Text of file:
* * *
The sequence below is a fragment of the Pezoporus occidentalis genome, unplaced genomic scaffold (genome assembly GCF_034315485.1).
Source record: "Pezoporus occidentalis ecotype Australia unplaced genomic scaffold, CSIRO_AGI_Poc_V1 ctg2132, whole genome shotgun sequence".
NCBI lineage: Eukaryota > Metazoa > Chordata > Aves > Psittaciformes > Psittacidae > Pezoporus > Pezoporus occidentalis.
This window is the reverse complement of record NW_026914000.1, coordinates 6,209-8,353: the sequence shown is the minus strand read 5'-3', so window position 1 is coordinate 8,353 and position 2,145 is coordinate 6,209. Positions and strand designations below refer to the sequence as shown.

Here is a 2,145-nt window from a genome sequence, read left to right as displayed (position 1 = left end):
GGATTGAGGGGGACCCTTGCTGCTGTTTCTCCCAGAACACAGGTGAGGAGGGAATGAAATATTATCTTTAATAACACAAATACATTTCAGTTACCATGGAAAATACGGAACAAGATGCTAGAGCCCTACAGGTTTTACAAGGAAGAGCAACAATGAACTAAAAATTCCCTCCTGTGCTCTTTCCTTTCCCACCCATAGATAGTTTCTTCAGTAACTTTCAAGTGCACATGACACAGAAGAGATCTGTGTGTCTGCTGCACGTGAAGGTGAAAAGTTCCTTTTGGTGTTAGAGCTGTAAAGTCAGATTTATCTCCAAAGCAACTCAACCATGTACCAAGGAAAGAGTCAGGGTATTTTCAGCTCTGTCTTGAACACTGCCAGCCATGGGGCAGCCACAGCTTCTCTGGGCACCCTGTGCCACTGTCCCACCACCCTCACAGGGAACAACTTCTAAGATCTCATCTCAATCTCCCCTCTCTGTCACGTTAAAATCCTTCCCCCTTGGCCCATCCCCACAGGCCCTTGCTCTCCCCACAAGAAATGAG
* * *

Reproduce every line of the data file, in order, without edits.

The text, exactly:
The sequence below is a fragment of the Pezoporus occidentalis genome, unplaced genomic scaffold (genome assembly GCF_034315485.1).
Source record: "Pezoporus occidentalis ecotype Australia unplaced genomic scaffold, CSIRO_AGI_Poc_V1 ctg2132, whole genome shotgun sequence".
NCBI lineage: Eukaryota > Metazoa > Chordata > Aves > Psittaciformes > Psittacidae > Pezoporus > Pezoporus occidentalis.
This window is the reverse complement of record NW_026914000.1, coordinates 6,209-8,353: the sequence shown is the minus strand read 5'-3', so window position 1 is coordinate 8,353 and position 2,145 is coordinate 6,209. Positions and strand designations below refer to the sequence as shown.

Here is a 2,145-nt window from a genome sequence, read left to right as displayed (position 1 = left end):
GGATTGAGGGGGACCCTTGCTGCTGTTTCTCCCAGAACACAGGTGAGGAGGGAATGAAATATTATCTTTAATAACACAAATACATTTCAGTTACCATGGAAAATACGGAACAAGATGCTAGAGCCCTACAGGTTTTACAAGGAAGAGCAACAATGAACTAAAAATTCCCTCCTGTGCTCTTTCCTTTCCCACCCATAGATAGTTTCTTCAGTAACTTTCAAGTGCACATGACACAGAAGAGATCTGTGTGTCTGCTGCACGTGAAGGTGAAAAGTTCCTTTTGGTGTTAGAGCTGTAAAGTCAGATTTATCTCCAAAGCAACTCAACCATGTACCAAGGAAAGAGTCAGGGTATTTTCAGCTCTGTCTTGAACACTGCCAGCCATGGGGCAGCCACAGCTTCTCTGGGCACCCTGTGCCACTGTCCCACCACCCTCACAGGGAACAACTTCTAAGATCTCATCTCAATCTCCCCTCTCTGTCACGTTAAAATCCTTCCCCCTTGGCCCATCCCCACAGGCCCTTGCTCTCCCCACAAGAAATGAG